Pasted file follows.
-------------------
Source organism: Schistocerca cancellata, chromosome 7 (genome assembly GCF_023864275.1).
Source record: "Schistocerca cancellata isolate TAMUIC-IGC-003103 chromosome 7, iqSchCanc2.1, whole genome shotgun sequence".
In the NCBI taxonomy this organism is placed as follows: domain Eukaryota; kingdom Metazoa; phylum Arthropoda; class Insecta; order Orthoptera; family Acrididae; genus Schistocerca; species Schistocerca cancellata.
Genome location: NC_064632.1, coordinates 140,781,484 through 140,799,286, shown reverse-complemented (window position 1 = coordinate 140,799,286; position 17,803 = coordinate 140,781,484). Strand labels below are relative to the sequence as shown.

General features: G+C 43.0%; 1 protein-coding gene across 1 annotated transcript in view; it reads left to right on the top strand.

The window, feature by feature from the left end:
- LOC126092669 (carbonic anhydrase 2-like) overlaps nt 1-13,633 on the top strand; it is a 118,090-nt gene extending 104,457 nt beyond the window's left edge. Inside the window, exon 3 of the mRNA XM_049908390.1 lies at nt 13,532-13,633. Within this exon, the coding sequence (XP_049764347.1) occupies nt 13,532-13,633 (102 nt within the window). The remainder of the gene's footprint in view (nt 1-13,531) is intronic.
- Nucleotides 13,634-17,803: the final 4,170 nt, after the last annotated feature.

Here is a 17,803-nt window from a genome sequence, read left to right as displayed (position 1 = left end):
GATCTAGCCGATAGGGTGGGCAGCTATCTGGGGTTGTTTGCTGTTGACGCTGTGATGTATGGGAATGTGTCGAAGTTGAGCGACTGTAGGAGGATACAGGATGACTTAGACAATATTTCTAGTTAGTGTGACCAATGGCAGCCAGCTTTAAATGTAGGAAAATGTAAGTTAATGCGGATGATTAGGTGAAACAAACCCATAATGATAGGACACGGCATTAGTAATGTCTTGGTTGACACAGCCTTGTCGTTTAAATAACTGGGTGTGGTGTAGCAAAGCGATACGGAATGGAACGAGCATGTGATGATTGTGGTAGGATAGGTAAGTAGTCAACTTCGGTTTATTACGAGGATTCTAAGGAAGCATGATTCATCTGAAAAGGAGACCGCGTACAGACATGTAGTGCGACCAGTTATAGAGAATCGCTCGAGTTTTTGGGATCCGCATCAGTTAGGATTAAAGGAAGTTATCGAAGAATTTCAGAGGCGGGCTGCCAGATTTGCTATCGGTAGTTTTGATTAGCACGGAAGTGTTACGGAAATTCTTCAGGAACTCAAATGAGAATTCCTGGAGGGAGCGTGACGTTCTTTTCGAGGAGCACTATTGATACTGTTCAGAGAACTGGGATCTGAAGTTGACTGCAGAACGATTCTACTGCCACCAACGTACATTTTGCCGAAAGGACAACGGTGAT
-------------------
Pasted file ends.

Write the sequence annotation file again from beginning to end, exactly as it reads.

Source organism: Schistocerca cancellata, chromosome 7 (genome assembly GCF_023864275.1).
Source record: "Schistocerca cancellata isolate TAMUIC-IGC-003103 chromosome 7, iqSchCanc2.1, whole genome shotgun sequence".
In the NCBI taxonomy this organism is placed as follows: domain Eukaryota; kingdom Metazoa; phylum Arthropoda; class Insecta; order Orthoptera; family Acrididae; genus Schistocerca; species Schistocerca cancellata.
Genome location: NC_064632.1, coordinates 140,781,484 through 140,799,286, shown reverse-complemented (window position 1 = coordinate 140,799,286; position 17,803 = coordinate 140,781,484). Strand labels below are relative to the sequence as shown.

General features: G+C 43.0%; 1 protein-coding gene across 1 annotated transcript in view; it reads left to right on the top strand.

The window, feature by feature from the left end:
- LOC126092669 (carbonic anhydrase 2-like) overlaps nt 1-13,633 on the top strand; it is a 118,090-nt gene extending 104,457 nt beyond the window's left edge. Inside the window, exon 3 of the mRNA XM_049908390.1 lies at nt 13,532-13,633. Within this exon, the coding sequence (XP_049764347.1) occupies nt 13,532-13,633 (102 nt within the window). The remainder of the gene's footprint in view (nt 1-13,531) is intronic.
- Nucleotides 13,634-17,803: the final 4,170 nt, after the last annotated feature.

Here is a 17,803-nt window from a genome sequence, read left to right as displayed (position 1 = left end):
GATCTAGCCGATAGGGTGGGCAGCTATCTGGGGTTGTTTGCTGTTGACGCTGTGATGTATGGGAATGTGTCGAAGTTGAGCGACTGTAGGAGGATACAGGATGACTTAGACAATATTTCTAGTTAGTGTGACCAATGGCAGCCAGCTTTAAATGTAGGAAAATGTAAGTTAATGCGGATGATTAGGTGAAACAAACCCATAATGATAGGACACGGCATTAGTAATGTCTTGGTTGACACAGCCTTGTCGTTTAAATAACTGGGTGTGGTGTAGCAAAGCGATACGGAATGGAACGAGCATGTGATGATTGTGGTAGGATAGGTAAGTAGTCAACTTCGGTTTATTACGAGGATTCTAAGGAAGCATGATTCATCTGAAAAGGAGACCGCGTACAGACATGTAGTGCGACCAGTTATAGAGAATCGCTCGAGTTTTTGGGATCCGCATCAGTTAGGATTAAAGGAAGTTATCGAAGAATTTCAGAGGCGGGCTGCCAGATTTGCTATCGGTAGTTTTGATTAGCACGGAAGTGTTACGGAAATTCTTCAGGAACTCAAATGAGAATTCCTGGAGGGAGCGTGACGTTCTTTTCGAGGAGCACTATTGATACTGTTCAGAGAACTGGGATCTGAAGTTGACTGCAGAACGATTCTACTGCCACCAACGTACATTTTGCCGAAAGGACAACGGTGAT